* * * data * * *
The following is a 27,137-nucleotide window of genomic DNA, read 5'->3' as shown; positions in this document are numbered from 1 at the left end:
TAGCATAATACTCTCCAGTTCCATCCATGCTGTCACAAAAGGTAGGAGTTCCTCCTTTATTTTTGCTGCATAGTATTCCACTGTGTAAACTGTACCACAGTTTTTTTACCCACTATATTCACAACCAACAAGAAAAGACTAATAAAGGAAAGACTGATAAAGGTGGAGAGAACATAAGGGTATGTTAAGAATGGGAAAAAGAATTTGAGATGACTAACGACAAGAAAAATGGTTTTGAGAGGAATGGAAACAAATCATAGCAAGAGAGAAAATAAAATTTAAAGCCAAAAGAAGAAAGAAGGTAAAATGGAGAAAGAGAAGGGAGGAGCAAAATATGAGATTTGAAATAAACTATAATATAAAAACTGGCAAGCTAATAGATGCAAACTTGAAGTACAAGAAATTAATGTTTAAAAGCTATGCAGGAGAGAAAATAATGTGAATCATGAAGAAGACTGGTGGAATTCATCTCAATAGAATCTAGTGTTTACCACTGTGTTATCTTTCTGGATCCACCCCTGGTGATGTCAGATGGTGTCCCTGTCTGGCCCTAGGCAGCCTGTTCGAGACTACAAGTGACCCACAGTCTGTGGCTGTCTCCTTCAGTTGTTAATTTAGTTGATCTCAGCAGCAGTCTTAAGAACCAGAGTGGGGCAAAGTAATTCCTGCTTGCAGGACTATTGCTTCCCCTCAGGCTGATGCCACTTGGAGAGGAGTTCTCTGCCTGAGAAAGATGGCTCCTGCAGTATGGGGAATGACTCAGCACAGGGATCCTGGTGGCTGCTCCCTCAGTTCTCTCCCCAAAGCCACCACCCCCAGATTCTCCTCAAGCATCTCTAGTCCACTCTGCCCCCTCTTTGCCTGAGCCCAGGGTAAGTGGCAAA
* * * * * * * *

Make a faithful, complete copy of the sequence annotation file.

The following is a 27,137-nucleotide window of genomic DNA, read 5'->3' as shown; positions in this document are numbered from 1 at the left end:
TAGCATAATACTCTCCAGTTCCATCCATGCTGTCACAAAAGGTAGGAGTTCCTCCTTTATTTTTGCTGCATAGTATTCCACTGTGTAAACTGTACCACAGTTTTTTTACCCACTATATTCACAACCAACAAGAAAAGACTAATAAAGGAAAGACTGATAAAGGTGGAGAGAACATAAGGGTATGTTAAGAATGGGAAAAAGAATTTGAGATGACTAACGACAAGAAAAATGGTTTTGAGAGGAATGGAAACAAATCATAGCAAGAGAGAAAATAAAATTTAAAGCCAAAAGAAGAAAGAAGGTAAAATGGAGAAAGAGAAGGGAGGAGCAAAATATGAGATTTGAAATAAACTATAATATAAAAACTGGCAAGCTAATAGATGCAAACTTGAAGTACAAGAAATTAATGTTTAAAAGCTATGCAGGAGAGAAAATAATGTGAATCATGAAGAAGACTGGTGGAATTCATCTCAATAGAATCTAGTGTTTACCACTGTGTTATCTTTCTGGATCCACCCCTGGTGATGTCAGATGGTGTCCCTGTCTGGCCCTAGGCAGCCTGTTCGAGACTACAAGTGACCCACAGTCTGTGGCTGTCTCCTTCAGTTGTTAATTTAGTTGATCTCAGCAGCAGTCTTAAGAACCAGAGTGGGGCAAAGTAATTCCTGCTTGCAGGACTATTGCTTCCCCTCAGGCTGATGCCACTTGGAGAGGAGTTCTCTGCCTGAGAAAGATGGCTCCTGCAGTATGGGGAATGACTCAGCACAGGGATCCTGGTGGCTGCTCCCTCAGTTCTCTCCCCAAAGCCACCACCCCCAGATTCTCCTCAAGCATCTCTAGTCCACTCTGCCCCCTCTTTGCCTGAGCCCAGGGTAAGTGGCAAA